Currently, stalking is classed as 'harassment' in legal terms. An act which is repeated just twice counts as harassment, and it is a law which protects against infringement on human rights. It is evident that the current law is very widely drafted. Dr Sheridan’s main desire for change centres on the aftermath of stalking and its effects. She sees the need for better support networks for victims, their family and friends, who are often also targets. 

Stalking can continue relentlessly, on a daily basis, for many years, so victims have different needs from a victim of assault or sexual attack, whose trauma is usually due to one isolated incident. As always, more public education on stalking would be beneficial. 

One major improvement Dr Sheridan would like to see is better communication between the police and prison staff, because even from jail, stalkers often continue their campaigns through letter writing and with help from people they know. One victim's chilling experience highlights this problem. After her stalker was jailed the woman changed her bank. He wrote to her from jail quoting correctly her new pin number. The man had established a contact in the woman's bank.

Victims are often left in the dark once their stalker has been jailed, often not informed about the release date. Madonna's encounter with stalking famously highlights problems within the judicial system. She had to appear in court opposite her stalker, giving him the gratification of being close to her. The battle to end her misery had ultimately given her stalker what he wanted.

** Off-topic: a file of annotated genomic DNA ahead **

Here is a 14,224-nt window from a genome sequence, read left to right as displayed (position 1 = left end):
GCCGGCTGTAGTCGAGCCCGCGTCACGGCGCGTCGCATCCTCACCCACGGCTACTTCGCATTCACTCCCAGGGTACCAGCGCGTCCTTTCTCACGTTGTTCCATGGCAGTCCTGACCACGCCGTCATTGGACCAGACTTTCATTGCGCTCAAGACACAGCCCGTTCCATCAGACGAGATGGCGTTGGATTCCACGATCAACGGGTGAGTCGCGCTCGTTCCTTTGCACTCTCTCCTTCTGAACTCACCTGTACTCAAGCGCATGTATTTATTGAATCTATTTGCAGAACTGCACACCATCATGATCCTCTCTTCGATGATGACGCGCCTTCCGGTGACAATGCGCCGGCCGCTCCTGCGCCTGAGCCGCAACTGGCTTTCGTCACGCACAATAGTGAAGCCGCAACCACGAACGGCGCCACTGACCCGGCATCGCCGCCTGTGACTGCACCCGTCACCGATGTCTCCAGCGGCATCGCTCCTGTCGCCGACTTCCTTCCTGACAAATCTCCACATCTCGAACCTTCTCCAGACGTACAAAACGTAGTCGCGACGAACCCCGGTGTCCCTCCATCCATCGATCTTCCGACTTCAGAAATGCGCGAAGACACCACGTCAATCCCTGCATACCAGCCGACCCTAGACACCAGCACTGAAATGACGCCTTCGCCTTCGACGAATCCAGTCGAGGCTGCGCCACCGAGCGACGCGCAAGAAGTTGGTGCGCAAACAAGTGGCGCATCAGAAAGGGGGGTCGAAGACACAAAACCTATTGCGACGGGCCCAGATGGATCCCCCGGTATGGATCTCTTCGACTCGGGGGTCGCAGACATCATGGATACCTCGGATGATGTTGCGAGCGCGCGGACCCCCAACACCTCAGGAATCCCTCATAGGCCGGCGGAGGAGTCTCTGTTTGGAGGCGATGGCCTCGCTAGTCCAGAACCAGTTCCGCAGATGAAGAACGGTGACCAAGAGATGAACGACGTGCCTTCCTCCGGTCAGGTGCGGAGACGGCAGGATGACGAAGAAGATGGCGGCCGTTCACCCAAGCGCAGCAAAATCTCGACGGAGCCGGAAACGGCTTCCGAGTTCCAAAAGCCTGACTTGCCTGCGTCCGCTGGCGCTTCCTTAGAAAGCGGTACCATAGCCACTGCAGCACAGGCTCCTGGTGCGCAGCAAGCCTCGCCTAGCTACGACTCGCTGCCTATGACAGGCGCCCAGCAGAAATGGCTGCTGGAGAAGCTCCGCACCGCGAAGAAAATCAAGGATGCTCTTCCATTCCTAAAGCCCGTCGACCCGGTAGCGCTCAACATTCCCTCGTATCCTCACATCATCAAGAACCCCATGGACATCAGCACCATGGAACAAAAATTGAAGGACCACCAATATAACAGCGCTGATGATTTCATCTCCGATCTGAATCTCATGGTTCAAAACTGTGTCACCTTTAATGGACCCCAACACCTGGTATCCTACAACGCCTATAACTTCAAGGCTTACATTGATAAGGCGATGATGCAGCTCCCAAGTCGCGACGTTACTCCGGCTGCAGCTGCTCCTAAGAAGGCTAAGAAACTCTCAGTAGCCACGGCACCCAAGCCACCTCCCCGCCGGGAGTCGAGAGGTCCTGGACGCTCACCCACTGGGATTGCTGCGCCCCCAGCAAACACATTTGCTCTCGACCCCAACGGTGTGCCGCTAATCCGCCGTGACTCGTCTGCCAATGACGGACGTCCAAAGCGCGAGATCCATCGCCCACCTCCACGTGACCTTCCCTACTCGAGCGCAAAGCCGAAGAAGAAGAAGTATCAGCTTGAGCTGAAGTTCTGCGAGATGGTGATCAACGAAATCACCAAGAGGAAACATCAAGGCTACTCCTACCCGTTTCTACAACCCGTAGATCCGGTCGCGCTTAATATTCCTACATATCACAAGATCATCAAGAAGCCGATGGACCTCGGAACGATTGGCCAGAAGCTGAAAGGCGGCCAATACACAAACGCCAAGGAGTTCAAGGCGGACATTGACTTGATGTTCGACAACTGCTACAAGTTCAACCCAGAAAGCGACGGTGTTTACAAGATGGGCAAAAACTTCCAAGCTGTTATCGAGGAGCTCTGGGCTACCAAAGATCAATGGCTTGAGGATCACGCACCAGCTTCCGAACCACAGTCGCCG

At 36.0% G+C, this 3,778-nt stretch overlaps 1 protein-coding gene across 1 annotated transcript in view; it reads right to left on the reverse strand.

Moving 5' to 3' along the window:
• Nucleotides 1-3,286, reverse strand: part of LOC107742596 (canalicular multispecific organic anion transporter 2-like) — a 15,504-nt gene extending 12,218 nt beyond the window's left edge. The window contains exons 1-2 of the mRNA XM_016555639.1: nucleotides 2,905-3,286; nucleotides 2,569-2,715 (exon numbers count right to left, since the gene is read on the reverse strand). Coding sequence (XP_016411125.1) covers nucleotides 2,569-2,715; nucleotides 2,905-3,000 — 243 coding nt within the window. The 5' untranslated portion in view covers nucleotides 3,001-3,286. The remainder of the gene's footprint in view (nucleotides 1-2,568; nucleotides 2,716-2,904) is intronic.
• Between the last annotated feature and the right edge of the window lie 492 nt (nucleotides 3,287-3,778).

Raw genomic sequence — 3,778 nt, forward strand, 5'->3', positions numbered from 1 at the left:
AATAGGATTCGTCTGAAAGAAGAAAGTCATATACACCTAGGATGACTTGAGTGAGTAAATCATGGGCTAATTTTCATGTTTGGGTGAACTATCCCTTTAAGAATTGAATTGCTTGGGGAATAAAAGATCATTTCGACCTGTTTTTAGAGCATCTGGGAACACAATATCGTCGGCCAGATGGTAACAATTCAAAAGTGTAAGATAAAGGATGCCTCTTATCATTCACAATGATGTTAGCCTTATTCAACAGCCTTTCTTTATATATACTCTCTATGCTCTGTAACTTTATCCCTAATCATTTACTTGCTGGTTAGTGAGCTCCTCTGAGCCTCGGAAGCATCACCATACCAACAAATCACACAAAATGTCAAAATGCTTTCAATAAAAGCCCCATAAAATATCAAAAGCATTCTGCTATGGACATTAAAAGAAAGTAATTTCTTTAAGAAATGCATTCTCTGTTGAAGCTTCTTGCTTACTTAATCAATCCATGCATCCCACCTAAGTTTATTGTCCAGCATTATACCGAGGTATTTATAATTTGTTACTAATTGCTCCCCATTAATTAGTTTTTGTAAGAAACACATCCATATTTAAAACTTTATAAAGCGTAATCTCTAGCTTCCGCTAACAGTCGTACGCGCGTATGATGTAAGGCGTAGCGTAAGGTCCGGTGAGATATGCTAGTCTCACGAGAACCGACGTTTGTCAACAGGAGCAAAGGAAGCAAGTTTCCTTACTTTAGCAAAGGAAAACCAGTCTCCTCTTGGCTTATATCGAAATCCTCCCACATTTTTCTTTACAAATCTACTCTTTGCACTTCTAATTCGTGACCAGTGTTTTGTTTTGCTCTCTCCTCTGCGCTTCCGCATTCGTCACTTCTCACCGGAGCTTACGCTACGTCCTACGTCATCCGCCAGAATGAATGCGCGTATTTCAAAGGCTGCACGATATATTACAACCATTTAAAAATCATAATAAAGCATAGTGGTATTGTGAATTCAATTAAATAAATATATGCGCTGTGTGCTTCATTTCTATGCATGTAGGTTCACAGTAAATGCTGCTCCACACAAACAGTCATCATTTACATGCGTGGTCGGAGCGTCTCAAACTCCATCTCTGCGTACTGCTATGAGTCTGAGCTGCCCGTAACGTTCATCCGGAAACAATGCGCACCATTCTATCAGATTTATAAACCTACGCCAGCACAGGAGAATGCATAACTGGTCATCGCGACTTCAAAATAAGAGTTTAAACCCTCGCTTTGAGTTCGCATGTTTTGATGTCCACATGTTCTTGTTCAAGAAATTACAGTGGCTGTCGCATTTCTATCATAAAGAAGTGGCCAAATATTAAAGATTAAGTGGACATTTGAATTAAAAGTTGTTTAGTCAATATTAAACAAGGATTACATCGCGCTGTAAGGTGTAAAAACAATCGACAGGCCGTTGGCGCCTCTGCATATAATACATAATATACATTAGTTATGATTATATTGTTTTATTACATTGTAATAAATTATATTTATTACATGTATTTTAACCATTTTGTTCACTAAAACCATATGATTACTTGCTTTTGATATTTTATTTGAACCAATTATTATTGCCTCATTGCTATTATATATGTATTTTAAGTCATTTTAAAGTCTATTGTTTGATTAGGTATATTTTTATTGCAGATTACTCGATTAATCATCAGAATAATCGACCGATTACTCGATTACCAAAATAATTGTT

Celebrities are more likely to be taken seriously than the average citizen when complaining of stalking. They are also in a better position to protect themselves, having bodyguards and houses with advanced security. Being in the public eye, though, makes them more likely to be targets for stalkers. 

Dr Sheridan has found that stalkers of celebrities are mostly young people aged 17-25 years, who tend to be lonely and who write letters to a particular star, pouring out their heart and their life stories. In one case a man was averaging twenty to thirty pages each day. 

Her findings have led her to the conclusion that these people have experienced – or are afraid of - rejection from a member of the public. If they express feelings of love or desire for a famous personality, they are unlikely to experience direct rejection, for if their victim does not reply, this can be easily blamed on agents and record companies. There are however, more dangerous celebrity stalkers who do intend harm towards their victim. Disturbingly, in the early stages of a stalking case, it is often very difficult for a non-specialist to differentiate dangerous from non-dangerous stalkers. 

Dr Sheridan’s investigations have provided information which has helped the police and supported victims. With Dr Julian Boon she has co-written a book, entitled Stalking and Psychological Obsession, which was published in 2002. 

In spite of heavy teaching commitments, she can still be relied on by the media, the police and those plagued with stalkers, to help wherever possible. In the future she intends to continue her research, providing a typology of a 'celebrity stalker', building on databases, and working alongside detectives to find out what motivates stalkers. 

The work of Dr Sheridan and her colleagues has been ground-breaking. She said: "If I can help to alleviate the position of just a small number of victims, and aid the police, then my work has been worthwhile." 

Stalker Typologies:

Simplified from data supplied by Dr Lorraine Sheridan and Dr Julian Boon, from research covering over a hundred real-life stalking cases.